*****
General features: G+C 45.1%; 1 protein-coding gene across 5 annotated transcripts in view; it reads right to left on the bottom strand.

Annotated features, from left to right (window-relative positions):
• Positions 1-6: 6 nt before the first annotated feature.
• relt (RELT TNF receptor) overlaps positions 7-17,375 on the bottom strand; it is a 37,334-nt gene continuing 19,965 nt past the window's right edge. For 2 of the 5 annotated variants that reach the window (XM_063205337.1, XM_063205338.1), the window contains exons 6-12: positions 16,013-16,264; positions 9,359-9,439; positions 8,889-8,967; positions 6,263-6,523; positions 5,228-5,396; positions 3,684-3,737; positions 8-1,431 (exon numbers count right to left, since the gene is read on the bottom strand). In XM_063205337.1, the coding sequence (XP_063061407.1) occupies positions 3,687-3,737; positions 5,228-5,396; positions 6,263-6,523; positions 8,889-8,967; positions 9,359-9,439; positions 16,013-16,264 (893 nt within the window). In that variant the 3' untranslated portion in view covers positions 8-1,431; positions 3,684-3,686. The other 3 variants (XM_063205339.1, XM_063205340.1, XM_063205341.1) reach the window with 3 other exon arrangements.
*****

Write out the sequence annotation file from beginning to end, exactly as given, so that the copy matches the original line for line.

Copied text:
General features: G+C 45.1%; 1 protein-coding gene across 5 annotated transcripts in view; it reads right to left on the bottom strand.

Annotated features, from left to right (window-relative positions):
• Positions 1-6: 6 nt before the first annotated feature.
• relt (RELT TNF receptor) overlaps positions 7-17,375 on the bottom strand; it is a 37,334-nt gene continuing 19,965 nt past the window's right edge. For 2 of the 5 annotated variants that reach the window (XM_063205337.1, XM_063205338.1), the window contains exons 6-12: positions 16,013-16,264; positions 9,359-9,439; positions 8,889-8,967; positions 6,263-6,523; positions 5,228-5,396; positions 3,684-3,737; positions 8-1,431 (exon numbers count right to left, since the gene is read on the bottom strand). In XM_063205337.1, the coding sequence (XP_063061407.1) occupies positions 3,687-3,737; positions 5,228-5,396; positions 6,263-6,523; positions 8,889-8,967; positions 9,359-9,439; positions 16,013-16,264 (893 nt within the window). In that variant the 3' untranslated portion in view covers positions 8-1,431; positions 3,684-3,686. The other 3 variants (XM_063205339.1, XM_063205340.1, XM_063205341.1) reach the window with 3 other exon arrangements.